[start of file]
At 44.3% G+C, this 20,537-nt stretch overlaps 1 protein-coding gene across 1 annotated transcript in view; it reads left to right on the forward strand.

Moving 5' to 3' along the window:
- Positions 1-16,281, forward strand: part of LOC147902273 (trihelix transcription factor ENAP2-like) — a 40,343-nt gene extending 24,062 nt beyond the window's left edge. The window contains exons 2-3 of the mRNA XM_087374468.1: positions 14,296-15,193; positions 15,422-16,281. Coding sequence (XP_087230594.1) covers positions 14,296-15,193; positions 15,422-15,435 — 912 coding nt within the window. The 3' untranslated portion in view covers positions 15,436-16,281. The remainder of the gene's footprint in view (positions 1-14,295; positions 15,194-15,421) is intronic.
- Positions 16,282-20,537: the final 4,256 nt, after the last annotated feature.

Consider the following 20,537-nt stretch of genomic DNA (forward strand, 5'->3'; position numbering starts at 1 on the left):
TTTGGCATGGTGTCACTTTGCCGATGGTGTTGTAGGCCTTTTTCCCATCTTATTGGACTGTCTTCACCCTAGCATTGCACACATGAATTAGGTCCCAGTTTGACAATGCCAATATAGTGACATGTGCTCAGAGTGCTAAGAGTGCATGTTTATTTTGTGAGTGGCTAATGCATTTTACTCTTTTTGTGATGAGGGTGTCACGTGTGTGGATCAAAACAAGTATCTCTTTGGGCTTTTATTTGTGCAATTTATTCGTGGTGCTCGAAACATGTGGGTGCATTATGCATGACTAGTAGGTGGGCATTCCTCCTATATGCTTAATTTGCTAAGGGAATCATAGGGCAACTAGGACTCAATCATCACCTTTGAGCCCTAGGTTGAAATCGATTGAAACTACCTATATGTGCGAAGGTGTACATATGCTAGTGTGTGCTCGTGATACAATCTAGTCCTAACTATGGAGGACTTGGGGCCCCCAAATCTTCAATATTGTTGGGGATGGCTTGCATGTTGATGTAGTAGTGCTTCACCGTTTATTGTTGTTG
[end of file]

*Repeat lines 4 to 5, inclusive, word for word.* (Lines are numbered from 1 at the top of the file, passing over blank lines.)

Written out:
- Positions 16,282-20,537: the final 4,256 nt, after the last annotated feature.

Consider the following 20,537-nt stretch of genomic DNA (forward strand, 5'->3'; position numbering starts at 1 on the left):